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prepared by Rabbi Eliezer Chrysler
Kollel Iyun Hadaf, Jerusalem

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Yoma 56



(a) One is obligated to separate from crops or wine that one purchased from Kutim - Terumah Gedolah, Ma'aser Rishon and Ma'aser Sheini.

(b) According to Rebbi Meir, someone who purchased a hundred Lugin of wine from the Kutim shortly before Shabbos, and had no vessels to contain them, would declare the two Lugin that he would later separate, Terumah; the ten Lugin (minus a fifth), Ma'aser Rishon, and the nine, Ma'aser Sheini.

(c) Rebbi Meir's underlying principle - is 'Yesh Bereirah'.

(d) The Tana of this Mishnah in D'mai permits the wine of Kutim - before Chazal decreed on them, giving them the Din of gentiles in all matters.




(a) Considering that Rebbi Yehudah is one of the Tana'im who disagree with Rebbi Meir (in the previous question), we are trying to prove from this Mishnah - that Rebbi Yehudah holds 'Ein Bereirah'.

(b) We reject this proof however, on the basis of the Mishnah itself, which gives the reason of those who argue with Rebbi Meir as being -because they are afraid that, after declaring the Ma'asros, the jar containing the wine will break (and he will have drunk Tevel retroactively).

(a) Ultimately, we prove our contention (that Rebbi Yehudah holds 'Ein Bereirah') from a Beraisa in Eruvin, where Ayo (quoting Rebbi Yehudah) says 'Ein Adam Masneh al Sh'nei Devarim ke'Echad ... '. The 'Sh'nei Devarim' refers to two Talmidei-Chachamim, and what Ayo is saying is that since, when Shabbos came in, he did not know which Talmid-Chacham he wanted to go and hear, he cannot decide this on Shabbos, because that would be Bereirah, and Rebbi Yehudah holds 'Ein Bereirah'.

(b) Ayo concedes however, that if only *one* Chacham is due, the Eiruv is valid - because he is referring to a case when the Chacham had already arrived before Shabbos came in, so it was not a matter of choosing a direction - only of discovering where he had been when Shabbos came in. *That* is not Bereirah.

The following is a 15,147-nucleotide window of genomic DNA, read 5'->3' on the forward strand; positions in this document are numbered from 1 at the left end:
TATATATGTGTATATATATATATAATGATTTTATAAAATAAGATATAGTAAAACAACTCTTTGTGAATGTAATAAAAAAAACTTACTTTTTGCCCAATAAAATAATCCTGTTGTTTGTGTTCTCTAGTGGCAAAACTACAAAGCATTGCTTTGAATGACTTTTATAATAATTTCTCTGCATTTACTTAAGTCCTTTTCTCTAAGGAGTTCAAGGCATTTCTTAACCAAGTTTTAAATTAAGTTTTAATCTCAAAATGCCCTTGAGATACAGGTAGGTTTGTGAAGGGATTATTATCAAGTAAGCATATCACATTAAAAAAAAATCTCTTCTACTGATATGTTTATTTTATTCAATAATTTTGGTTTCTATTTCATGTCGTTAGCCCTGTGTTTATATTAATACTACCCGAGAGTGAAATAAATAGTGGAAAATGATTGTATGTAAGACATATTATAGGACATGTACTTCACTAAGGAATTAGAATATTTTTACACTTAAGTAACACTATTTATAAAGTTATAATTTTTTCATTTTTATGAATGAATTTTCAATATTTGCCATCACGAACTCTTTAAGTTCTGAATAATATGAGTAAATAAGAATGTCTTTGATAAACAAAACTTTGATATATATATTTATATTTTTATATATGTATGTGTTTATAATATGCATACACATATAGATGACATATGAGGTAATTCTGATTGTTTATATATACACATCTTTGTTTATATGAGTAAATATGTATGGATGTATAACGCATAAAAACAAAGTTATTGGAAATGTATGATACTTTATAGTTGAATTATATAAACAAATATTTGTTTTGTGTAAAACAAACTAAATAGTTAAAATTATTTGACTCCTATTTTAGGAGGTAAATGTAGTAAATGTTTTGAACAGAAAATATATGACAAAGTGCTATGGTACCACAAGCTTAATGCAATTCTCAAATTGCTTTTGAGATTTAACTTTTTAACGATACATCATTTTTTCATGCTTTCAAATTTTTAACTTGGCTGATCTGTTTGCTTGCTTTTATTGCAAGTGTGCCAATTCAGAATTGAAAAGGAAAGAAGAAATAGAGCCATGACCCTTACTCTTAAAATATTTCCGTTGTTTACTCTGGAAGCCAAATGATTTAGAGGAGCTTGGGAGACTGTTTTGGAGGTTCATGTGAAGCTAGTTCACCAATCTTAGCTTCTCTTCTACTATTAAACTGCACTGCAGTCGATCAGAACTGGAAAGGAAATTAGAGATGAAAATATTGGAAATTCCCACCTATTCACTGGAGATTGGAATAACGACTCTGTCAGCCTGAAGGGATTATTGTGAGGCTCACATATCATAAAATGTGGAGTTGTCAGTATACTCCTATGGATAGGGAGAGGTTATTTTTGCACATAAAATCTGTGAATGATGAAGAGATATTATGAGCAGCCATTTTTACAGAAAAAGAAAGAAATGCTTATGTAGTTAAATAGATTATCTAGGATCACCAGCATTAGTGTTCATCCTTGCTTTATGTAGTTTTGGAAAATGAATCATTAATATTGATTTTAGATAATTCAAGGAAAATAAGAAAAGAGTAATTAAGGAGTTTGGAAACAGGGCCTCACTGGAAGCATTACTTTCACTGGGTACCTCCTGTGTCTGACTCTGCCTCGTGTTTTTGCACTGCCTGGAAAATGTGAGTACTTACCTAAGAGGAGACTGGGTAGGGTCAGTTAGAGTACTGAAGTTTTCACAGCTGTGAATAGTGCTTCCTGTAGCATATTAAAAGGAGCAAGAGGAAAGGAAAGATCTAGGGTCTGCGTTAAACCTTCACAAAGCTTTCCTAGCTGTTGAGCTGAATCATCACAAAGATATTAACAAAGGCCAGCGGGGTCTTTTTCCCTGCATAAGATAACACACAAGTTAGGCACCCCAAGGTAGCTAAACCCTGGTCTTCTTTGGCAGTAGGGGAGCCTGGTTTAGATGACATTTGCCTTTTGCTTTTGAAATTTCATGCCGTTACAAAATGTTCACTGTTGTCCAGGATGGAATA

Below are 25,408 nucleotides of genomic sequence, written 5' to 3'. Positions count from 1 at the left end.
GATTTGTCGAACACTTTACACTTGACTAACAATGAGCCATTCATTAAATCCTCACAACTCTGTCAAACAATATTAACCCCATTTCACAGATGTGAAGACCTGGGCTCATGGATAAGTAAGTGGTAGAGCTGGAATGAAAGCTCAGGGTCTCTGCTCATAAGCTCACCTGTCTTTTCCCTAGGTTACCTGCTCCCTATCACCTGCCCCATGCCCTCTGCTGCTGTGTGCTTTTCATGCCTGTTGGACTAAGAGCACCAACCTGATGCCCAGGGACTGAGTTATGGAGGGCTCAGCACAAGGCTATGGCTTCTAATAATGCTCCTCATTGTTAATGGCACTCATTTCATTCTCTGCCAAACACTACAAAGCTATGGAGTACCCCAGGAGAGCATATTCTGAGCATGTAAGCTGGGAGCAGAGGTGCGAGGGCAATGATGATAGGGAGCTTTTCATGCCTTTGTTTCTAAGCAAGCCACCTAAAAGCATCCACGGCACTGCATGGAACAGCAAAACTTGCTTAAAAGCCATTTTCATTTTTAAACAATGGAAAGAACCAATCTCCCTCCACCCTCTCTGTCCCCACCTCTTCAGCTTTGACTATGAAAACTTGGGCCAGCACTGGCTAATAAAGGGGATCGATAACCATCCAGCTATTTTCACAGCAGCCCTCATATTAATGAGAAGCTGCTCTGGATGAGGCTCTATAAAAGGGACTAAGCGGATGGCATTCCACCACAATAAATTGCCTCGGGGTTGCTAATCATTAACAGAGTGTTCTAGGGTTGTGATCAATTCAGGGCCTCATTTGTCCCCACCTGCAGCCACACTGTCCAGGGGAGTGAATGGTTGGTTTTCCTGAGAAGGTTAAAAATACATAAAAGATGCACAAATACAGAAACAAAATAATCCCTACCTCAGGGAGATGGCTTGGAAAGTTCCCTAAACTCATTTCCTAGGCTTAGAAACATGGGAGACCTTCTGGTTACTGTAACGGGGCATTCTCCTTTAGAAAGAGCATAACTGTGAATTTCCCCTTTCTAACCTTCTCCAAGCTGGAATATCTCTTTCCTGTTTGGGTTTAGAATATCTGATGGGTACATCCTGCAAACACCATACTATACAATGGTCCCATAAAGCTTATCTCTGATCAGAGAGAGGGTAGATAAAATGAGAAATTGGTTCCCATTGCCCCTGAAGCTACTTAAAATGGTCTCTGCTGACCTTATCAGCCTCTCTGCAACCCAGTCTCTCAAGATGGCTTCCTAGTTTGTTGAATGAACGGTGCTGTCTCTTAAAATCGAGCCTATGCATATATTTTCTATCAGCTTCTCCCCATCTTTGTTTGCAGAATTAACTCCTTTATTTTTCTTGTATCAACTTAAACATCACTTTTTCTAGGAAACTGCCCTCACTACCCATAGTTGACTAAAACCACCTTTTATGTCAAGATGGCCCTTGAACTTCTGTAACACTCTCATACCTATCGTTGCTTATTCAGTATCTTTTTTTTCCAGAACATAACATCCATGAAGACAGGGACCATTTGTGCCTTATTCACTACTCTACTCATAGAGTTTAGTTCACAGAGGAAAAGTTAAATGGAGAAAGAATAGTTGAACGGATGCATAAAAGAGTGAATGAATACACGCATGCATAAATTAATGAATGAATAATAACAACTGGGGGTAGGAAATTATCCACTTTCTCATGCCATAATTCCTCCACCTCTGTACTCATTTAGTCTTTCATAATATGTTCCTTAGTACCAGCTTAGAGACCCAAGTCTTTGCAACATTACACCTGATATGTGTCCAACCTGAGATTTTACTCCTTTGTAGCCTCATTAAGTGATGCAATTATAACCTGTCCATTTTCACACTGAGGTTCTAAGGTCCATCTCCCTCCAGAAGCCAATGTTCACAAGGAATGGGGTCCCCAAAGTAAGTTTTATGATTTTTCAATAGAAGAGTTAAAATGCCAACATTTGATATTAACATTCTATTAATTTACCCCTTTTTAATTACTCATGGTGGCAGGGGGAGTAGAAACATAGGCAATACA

(a) On principle, Rebbi Yehudah does indeed concede the concept of writing as a reminder. The Kohen Gadol, however, is different - because, due to his state of weakness, he is likely to forget to read the writing, and to confuse the bowls.

(b) We prove this ...

1. ... from the fact that even without any writing, he ought to recognize easily which bowl is which, seeing as the bowl with the blood of the bull will automatically contain more blood than that containing the blood of the goat. So how could he possibly become confused? Unless it is due to his state of weakness.
2. ... from the fact that, even taking into account the possibility of some of the blood spilling, he should easily be able to distinguish between the two bloods - from the difference between the deep color of the blood of the bull, and the paler hue of the goat's.
(a) The Chazen in Rava's Shul, whilst reciting the Avodah on Yom Kipur, once described how the Kohen Gadol would place the bowl with the blood of the Sa'ir on the second stand, before taking the bowl of blood of the bull, and how he would then place the bowl with the blood of the goat. Now this doesn't make any sense - because if there was a second stand (like the Rabbanan maintain), then why would he first need to take the bowl with the blood of the bull before placing that of the goat's blood (like Rebbi Yehudah)?

(b) The Chazen therefore amended his text, omitting the final phrase (about then placing the bowl with the blood of the Sa'ir).

(a) The Pasuk "ve'Chein Ya'aseh le'Ohel Mo'ed" (Acharei-Mos) comes to teach us - that just as he sprinkled in the Kodesh Kodashim 'Achas Lema'alah ve'Sheva Lematah', both from the blood of the bull and from that of the goat, so too, should he proceed to do in the Heichal (towards the Paroches).

(b) When that Tzedoki referred to the Pasuk "Tum'asah be'Shulehah" - he was suggesting that since Yisrael had now rendered themselves impure (with sin), Hashem was no longer in their midst.

(c) Rebbi Chanina replied with the last four words in the Pasuk that we just quoted (in a.) "ha'Shochen Itam be'Soch Tum'osam", from which we see that Hashem remains with us even when we are Tamei (albeit in a more concealed manner, as we mentioned above).

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